You walk into an OfficeMax store, or go online, and make a purchase. Once upon a time, friendly service and a good product might make you a repeat customer for that office supplies business. Today, that purchase is the “trigger” for a campaign that cross-sells or upsells you correlated products.
I recently interviewed Chris Duncan—director of marketing for OfficeMax, which is headquartered in Naperville, Ill.—about his organization’s progressive trigger campaigns and its heavy reliance on direct mail.
Ethan Boldt: How much a part of a trigger marketing campaign is direct mail versus the other channels?
Chris Duncan: You can use e-mail, telemarketing, in-store, mobile marketing and many others for trigger marketing messages. The “trigger” concept is really just a process of identifying trends and behaviors that you want to respond to. We chose direct mail because it’s been effective for us. We use a variety of formats like letters with envelopes, self-mailers, postcards and many others.
EB: Are most of the “triggers” point-of-sale (POS) data? What about customer feedback or survey data?
CD: The triggers are based on statistical analysis and customer trends. We utilize historical POS data (retail stores, online and phone orders) to identify the triggers and utilize that same POS data that we collect every day to identify when members have met those triggers. We don’t use customer surveys or feedback as part of our trigger program but may do so in the future.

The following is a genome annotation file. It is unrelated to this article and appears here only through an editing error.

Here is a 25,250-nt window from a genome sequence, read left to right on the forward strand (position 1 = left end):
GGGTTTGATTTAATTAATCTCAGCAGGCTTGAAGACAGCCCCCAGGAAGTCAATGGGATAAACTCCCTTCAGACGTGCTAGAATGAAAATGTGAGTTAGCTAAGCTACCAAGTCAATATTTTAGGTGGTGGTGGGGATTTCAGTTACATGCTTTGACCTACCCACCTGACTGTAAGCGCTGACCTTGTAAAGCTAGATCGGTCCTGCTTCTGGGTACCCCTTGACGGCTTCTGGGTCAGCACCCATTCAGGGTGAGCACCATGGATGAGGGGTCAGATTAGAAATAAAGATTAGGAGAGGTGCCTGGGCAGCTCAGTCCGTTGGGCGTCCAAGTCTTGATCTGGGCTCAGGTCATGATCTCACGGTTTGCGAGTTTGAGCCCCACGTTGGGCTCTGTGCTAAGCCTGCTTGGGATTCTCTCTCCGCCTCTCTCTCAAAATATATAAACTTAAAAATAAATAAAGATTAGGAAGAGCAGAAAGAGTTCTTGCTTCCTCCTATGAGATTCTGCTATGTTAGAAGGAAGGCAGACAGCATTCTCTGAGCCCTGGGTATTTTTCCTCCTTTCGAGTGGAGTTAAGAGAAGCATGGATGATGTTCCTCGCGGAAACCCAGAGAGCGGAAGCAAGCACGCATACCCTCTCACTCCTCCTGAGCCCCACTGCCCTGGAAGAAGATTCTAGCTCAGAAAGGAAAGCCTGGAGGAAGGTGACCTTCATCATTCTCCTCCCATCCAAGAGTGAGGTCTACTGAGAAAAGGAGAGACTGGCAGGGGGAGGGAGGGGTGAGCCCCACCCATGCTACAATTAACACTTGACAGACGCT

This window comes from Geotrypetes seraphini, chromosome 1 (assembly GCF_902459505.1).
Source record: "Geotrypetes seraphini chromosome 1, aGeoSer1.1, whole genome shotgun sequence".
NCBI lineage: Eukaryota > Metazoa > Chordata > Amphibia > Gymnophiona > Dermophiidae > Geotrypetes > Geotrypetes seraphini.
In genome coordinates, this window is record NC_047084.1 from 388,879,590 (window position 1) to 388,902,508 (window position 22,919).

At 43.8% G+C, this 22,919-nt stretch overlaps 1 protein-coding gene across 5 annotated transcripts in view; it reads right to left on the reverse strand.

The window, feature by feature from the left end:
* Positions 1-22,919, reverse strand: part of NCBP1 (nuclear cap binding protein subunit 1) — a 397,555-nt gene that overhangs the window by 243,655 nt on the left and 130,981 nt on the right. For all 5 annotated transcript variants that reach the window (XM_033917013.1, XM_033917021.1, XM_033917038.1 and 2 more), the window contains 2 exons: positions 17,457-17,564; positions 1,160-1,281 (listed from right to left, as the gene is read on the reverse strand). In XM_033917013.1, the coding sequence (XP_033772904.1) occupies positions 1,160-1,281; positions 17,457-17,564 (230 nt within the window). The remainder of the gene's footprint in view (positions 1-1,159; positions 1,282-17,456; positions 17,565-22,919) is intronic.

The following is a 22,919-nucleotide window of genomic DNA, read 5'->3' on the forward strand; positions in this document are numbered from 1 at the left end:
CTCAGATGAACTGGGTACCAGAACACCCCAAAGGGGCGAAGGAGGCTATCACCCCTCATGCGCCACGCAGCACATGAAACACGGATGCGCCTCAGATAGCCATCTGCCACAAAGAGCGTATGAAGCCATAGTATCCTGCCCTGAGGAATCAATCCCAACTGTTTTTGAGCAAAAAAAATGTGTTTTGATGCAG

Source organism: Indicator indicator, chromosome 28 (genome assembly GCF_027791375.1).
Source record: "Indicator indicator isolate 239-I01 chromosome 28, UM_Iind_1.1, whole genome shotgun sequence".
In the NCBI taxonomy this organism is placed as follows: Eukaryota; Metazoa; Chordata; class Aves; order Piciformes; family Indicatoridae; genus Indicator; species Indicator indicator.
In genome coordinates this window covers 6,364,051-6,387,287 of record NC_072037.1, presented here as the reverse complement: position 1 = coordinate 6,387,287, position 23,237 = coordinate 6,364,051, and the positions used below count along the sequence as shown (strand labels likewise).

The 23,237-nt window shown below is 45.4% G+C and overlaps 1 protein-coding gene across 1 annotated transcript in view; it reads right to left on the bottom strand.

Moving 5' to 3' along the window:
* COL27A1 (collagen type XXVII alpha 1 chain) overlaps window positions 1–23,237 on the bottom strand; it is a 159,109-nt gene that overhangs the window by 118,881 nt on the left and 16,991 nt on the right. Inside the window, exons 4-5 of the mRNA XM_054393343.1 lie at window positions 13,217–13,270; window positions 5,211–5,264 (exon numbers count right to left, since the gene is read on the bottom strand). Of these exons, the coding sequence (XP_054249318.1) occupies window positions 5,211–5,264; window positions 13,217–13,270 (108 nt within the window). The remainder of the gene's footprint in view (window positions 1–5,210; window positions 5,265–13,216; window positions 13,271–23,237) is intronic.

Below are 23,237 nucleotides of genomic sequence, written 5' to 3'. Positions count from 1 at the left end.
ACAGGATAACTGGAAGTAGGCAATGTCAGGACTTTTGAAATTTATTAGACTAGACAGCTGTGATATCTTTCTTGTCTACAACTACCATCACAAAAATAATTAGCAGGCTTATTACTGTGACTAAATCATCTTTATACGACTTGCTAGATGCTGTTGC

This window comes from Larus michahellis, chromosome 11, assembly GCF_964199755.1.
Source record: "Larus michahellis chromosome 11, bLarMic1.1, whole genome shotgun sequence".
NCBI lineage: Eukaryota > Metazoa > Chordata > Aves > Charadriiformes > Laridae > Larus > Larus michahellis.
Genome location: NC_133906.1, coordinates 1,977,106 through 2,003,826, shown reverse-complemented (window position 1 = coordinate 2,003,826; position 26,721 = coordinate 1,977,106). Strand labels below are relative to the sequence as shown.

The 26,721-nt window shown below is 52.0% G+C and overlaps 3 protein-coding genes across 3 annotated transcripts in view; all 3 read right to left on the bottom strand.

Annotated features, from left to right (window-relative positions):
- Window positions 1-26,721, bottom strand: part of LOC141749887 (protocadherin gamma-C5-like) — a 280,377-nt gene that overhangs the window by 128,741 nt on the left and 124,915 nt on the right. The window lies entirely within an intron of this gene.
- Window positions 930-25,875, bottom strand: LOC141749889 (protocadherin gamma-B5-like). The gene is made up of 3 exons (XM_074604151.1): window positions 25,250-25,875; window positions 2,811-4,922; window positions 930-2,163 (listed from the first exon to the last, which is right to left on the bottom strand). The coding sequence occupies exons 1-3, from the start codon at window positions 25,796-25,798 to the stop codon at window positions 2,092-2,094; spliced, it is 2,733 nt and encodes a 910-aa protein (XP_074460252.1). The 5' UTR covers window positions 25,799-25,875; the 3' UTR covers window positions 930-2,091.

EB: How long have you been using this method?
CD: We’ve been using customer behavior to drive some of our marketing for years. We developed a trigger marketing system within the last several months to be even more proactive towards customer behavior … [and] we are impressed with the response that we’ve seen.
EB: I understand that OfficeMax preprints shells and then fills in VDP offers/messaging. How does your creative team interact with marketing/database groups to develop appealing creative while working within the boundaries of variable data formats?
CD: The creative part of this has been exciting to work on. We brought together associates from production, marketing and creative to develop great communications for our customers. We used past results of direct mail to help drive what formats work. Production worked with our printers to modify those formats so we could be highly efficient and go to market quickly; and our in-house creative team developed pieces that would stand out in the mailbox and elicit responses. It was a great team effort.